London Power Tunnels’ £1bn project completes underground journey

The project, aimed at enhancing the capital’s electricity network’s capacity, has now transitioned to the installation of 200 kilometres of cables, with full operational readiness anticipated by 2026

The National Grid‘s London Power Tunnels (LPT) project has marked the end of its ambitious tunnelling phase.

The final tunnel boring machine (TBM), known as ‘Grace,’ emerged triumphantly at the Eltham substation in Greenwich last Saturday, concluding its 11-kilometre journey from the New Cross substation in Southwark.

This milestone signifies the completion of 32.5 kilometres of underground tunnels, an undertaking that has seen the excavation of 900,000 tonnes of earth, equivalent in volume to half of Wembley Stadium.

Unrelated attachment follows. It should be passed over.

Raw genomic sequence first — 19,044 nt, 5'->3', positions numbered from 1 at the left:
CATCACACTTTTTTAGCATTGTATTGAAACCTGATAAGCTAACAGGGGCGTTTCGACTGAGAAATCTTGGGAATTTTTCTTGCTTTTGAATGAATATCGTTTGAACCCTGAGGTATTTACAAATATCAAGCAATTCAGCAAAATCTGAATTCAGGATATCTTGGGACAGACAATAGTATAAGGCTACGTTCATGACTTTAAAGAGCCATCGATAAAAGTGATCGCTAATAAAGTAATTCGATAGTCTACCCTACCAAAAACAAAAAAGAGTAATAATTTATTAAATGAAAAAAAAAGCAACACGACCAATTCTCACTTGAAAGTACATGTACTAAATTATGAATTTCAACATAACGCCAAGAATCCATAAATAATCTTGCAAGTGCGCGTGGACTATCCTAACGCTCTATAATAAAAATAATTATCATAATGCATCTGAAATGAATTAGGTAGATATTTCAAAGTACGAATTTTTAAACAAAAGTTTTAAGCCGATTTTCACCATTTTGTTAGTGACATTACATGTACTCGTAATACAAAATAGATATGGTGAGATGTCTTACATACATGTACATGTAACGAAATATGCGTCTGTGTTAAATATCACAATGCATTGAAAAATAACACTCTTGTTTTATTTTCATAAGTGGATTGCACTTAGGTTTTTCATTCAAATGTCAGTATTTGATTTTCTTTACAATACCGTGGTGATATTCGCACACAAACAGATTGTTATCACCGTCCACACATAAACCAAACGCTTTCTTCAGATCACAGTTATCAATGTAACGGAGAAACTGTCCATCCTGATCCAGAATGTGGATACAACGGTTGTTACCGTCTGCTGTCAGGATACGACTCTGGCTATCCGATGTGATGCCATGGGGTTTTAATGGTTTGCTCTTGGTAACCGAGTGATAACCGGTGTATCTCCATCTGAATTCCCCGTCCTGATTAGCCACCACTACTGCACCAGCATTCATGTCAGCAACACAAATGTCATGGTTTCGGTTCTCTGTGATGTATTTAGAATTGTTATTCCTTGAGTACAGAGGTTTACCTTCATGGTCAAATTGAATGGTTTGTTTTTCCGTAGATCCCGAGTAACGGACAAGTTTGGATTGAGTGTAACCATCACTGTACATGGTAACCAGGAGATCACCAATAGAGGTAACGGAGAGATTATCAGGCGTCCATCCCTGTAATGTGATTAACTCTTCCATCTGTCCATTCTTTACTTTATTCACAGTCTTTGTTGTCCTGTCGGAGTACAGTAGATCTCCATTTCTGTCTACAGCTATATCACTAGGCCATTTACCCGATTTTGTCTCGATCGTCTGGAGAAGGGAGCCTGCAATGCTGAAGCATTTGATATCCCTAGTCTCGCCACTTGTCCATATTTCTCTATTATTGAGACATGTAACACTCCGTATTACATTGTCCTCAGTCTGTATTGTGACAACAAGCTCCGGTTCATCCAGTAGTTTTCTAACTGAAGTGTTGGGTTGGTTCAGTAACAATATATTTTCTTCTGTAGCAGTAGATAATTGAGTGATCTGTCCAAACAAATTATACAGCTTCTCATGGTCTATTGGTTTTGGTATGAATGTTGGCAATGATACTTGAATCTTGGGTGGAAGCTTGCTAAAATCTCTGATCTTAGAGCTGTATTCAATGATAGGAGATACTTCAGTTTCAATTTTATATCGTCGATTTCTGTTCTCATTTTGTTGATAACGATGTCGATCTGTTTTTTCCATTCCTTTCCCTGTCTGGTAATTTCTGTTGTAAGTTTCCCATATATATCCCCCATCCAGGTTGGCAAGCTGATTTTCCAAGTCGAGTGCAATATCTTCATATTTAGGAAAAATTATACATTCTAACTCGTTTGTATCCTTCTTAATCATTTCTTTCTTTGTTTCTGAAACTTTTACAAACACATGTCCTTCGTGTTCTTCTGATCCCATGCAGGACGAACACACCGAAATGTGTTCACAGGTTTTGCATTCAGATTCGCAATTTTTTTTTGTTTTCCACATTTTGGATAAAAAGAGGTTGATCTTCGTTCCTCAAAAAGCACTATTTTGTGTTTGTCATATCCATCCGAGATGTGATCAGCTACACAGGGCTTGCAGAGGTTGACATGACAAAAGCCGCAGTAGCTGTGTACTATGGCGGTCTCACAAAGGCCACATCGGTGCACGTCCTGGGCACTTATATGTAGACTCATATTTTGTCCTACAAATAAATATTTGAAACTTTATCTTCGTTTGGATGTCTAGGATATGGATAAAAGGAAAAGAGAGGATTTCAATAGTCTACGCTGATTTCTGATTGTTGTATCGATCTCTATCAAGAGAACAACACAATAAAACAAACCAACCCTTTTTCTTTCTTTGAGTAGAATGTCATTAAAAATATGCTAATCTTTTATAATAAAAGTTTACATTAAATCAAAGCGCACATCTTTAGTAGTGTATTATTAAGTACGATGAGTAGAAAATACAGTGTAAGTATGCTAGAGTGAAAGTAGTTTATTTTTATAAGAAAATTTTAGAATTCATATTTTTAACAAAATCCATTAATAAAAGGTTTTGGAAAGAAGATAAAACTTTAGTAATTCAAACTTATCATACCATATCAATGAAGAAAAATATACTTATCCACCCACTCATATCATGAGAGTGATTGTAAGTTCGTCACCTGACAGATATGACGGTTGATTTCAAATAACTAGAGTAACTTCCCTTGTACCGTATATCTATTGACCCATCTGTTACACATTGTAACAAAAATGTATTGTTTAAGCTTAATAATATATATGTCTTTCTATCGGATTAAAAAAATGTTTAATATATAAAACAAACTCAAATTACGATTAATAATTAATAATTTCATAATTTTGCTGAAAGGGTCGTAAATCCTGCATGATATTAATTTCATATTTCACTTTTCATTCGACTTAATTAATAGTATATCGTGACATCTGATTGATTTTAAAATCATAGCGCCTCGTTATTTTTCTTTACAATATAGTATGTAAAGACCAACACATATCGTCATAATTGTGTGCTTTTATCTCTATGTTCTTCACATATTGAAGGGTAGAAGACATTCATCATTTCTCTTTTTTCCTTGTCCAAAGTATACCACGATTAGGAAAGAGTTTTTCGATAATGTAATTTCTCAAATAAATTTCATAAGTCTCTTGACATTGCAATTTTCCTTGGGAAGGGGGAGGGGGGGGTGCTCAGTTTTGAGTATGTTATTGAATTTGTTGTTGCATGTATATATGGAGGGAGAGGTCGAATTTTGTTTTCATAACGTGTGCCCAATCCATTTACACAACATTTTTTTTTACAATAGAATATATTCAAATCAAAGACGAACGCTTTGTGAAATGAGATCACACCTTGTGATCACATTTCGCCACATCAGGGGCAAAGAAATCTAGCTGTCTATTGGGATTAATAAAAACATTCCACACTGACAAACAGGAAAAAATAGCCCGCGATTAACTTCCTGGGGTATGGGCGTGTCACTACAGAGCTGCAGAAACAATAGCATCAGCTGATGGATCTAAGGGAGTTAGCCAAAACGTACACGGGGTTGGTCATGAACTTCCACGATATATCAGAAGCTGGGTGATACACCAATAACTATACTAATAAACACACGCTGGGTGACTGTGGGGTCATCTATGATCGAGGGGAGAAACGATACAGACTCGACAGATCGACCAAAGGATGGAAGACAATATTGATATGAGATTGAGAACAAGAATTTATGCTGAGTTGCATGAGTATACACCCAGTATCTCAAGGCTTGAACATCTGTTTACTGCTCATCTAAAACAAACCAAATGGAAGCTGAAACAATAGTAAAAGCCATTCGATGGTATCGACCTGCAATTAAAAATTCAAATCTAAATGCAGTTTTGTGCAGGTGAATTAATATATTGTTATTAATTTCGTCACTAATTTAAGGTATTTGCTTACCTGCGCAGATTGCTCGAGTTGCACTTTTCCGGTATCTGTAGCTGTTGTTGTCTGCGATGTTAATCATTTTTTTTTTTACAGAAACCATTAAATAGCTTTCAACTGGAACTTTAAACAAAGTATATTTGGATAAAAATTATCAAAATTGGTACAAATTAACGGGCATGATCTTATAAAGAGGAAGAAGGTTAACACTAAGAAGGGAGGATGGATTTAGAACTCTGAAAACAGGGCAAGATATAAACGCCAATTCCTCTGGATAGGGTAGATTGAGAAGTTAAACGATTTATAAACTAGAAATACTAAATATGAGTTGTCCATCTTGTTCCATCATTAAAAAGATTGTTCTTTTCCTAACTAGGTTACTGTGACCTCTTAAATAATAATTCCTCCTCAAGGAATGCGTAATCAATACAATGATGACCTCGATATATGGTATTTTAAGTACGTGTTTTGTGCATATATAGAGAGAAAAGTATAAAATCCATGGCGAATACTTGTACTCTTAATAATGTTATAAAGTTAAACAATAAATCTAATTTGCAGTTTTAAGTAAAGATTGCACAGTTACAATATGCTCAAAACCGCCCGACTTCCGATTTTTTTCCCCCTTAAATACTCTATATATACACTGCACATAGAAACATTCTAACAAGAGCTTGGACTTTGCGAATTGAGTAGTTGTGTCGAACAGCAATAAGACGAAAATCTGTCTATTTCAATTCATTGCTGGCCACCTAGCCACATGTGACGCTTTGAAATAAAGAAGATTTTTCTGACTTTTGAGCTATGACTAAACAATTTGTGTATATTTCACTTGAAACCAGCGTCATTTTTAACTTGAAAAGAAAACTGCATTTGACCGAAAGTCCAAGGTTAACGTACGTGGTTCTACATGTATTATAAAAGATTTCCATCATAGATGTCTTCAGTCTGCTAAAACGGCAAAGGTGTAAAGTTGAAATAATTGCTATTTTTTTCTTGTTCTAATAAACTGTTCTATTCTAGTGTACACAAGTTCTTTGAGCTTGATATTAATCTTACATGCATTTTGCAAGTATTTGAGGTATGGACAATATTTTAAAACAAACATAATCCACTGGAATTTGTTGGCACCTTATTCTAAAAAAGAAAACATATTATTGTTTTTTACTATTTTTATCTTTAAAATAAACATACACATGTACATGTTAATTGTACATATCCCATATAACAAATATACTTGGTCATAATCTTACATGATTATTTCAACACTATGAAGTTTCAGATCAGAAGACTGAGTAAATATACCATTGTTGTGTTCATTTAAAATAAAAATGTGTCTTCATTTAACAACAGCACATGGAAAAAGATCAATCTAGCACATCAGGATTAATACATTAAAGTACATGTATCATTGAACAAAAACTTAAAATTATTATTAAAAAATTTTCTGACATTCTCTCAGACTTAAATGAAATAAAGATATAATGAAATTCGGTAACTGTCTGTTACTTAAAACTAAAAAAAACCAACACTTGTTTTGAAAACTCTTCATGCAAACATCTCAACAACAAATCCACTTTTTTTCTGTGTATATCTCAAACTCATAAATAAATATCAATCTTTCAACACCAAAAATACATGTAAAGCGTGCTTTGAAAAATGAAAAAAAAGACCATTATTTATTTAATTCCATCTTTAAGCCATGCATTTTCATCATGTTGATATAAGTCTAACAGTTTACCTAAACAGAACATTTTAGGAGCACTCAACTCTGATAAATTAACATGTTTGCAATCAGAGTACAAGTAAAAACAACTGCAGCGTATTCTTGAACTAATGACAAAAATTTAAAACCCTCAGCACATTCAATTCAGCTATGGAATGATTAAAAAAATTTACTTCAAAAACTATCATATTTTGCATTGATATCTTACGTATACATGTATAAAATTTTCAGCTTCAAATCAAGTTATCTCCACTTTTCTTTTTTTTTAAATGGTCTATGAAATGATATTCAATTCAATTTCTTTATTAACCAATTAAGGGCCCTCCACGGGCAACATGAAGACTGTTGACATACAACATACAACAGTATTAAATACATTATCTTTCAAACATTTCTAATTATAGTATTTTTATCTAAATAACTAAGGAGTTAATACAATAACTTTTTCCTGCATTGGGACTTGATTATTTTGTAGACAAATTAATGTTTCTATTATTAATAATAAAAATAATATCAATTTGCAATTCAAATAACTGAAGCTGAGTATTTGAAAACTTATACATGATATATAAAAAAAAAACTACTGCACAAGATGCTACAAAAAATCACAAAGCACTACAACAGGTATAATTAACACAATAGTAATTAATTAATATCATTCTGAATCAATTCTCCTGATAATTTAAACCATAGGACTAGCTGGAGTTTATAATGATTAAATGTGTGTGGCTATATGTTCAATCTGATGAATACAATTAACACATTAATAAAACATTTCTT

With the underground routes now established, the installation of 200 kilometres of high-voltage cables has commenced, connecting substations at Wimbledon and Crayford.

This network of cables, if stretched out, would span the distance from London to Cardiff.

Minister for Nuclear and Networks, Andrew Bowie, said: “This is part of National Grid’s wider commitment to rewire and modernise London’s electricity network, significantly increasing London’s capacity and energy security for years to come.”

Alice Delahunty, President of National Grid Electricity Transmission, said: “This complex engineering endeavour is now really taking shape, with completion of tunnelling now physically linking our sites across South London for the first time and meaning we can move on to the next chapter to progress our vital cabling work.”

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